The combined production of Coal India and SCCL recovered in December, reaching a combined 64 MT, after three consecutive years in which December’s output had been 60 MT. Dispatch also increased, but to levels similar to those of the last two years. (Dispatch to the power and other sectors lags by one month, data in chart is up to November).
The 12-month moving averages show that both production and dispatch have begun their recovery after four months of decline, and that for the first time in two years, production is keeping pace with dispatch, which may translate to increasing pithead stockpiles.
After a a period of rapid re-stocking of power plants, the turn of the year saw this level off substantially, at over 30 MT. The annual high has been reached in March each year for at least the last six years. Will stock levels start rising again and repeat this pattern? And, if so, at what level will they likely peak? IPR expects a further increase is likely by March because thermal generation has not quite recovered, but the peak is harder to predict.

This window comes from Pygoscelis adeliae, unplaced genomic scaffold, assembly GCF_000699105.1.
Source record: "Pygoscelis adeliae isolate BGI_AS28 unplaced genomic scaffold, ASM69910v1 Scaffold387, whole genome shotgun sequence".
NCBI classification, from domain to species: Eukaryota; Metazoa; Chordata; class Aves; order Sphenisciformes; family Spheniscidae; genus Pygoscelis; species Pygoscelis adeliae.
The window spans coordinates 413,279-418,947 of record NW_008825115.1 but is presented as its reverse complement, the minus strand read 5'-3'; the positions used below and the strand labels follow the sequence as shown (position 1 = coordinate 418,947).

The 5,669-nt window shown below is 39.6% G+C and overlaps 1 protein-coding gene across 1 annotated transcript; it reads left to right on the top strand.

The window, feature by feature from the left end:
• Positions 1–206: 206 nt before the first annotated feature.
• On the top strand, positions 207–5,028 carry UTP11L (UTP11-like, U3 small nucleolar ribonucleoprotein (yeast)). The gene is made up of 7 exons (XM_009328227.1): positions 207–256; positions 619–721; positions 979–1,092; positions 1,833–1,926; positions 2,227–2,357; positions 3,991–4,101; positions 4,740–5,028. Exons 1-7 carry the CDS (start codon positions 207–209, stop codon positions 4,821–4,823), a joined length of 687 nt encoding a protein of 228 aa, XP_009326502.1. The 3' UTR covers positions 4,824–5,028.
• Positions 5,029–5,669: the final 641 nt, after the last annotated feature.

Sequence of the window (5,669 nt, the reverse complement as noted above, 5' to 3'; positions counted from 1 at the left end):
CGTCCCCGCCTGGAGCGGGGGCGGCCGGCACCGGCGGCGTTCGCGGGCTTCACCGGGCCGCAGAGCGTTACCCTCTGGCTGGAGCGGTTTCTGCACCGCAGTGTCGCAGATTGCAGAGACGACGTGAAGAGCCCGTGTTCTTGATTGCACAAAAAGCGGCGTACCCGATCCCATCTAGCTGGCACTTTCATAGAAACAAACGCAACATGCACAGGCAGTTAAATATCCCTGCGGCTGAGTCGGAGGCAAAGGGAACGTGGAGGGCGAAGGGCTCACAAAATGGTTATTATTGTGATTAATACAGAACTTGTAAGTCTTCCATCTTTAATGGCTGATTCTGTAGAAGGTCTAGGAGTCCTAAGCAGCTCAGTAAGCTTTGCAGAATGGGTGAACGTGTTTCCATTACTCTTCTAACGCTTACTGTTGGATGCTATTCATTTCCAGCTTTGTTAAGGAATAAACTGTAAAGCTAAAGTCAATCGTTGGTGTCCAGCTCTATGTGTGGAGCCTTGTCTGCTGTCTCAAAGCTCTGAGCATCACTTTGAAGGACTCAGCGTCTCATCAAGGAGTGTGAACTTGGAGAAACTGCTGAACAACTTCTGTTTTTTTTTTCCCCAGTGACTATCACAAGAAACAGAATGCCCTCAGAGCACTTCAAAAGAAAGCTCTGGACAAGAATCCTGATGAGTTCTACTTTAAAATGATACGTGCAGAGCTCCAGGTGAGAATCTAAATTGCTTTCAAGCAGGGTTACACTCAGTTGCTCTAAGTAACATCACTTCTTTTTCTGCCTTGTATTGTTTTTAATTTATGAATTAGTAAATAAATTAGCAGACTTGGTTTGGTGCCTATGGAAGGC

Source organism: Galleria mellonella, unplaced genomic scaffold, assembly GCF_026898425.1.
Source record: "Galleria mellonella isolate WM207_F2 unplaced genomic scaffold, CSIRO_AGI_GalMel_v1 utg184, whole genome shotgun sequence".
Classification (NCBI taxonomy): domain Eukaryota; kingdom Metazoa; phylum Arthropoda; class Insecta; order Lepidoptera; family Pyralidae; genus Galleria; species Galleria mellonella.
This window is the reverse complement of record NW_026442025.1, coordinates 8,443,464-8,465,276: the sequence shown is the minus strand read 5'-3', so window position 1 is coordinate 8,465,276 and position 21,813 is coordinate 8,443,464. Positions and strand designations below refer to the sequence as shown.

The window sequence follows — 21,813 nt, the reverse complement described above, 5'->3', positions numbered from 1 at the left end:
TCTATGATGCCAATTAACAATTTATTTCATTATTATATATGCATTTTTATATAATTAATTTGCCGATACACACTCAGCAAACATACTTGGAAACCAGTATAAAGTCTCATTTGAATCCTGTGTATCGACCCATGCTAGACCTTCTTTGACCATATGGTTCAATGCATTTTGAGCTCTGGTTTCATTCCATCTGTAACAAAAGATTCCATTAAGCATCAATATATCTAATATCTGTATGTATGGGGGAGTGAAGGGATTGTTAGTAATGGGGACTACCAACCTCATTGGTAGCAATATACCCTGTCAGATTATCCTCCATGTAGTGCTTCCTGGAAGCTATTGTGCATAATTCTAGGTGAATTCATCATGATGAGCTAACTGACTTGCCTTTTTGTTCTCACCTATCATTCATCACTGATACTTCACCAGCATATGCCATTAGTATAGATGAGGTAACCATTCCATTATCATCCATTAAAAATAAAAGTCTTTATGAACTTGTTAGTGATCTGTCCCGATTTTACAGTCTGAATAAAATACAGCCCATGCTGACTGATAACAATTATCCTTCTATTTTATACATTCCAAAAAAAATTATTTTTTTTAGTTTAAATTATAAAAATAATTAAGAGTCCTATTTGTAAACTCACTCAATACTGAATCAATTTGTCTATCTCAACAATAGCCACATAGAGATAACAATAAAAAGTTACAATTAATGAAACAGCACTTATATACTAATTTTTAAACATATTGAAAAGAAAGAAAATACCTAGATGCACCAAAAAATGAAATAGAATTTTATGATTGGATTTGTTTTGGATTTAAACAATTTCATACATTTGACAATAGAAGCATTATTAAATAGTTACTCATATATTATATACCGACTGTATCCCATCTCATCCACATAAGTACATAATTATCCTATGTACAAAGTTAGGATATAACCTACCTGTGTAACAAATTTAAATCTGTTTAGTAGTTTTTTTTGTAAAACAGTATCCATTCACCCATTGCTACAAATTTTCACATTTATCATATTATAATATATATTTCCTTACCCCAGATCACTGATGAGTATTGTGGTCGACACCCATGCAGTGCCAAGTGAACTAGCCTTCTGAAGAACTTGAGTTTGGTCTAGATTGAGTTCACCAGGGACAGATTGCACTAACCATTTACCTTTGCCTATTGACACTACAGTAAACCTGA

The re-stocking rate (shown below with a 21-day moving average for smoothing) is well past its (record high) peak, but previous years all show two or more such peaks before consumption overtakes supply.
With a few exceptions, very few power plants have critically low levels. Paradoxically, there has been a slight increase in a period when the total power plant stocks were rising rapidly. This suggests some specific distribution anomalies.
Overall, the most notable feature of coal stocks is that here is now clearly more coal at the power plants than at the CIL and SCCL pitheads, for the first time in this data series.
Coal consumption by power stations continued its recent decline, with three months in a row at about 47 MT.
When averaged over 12 months, this decline is quite striking, especially in comparison to the average rate for the two years to July 2019 (dashed blue line). This seasonally averaged rate hasn’t been as low for the last 15 months.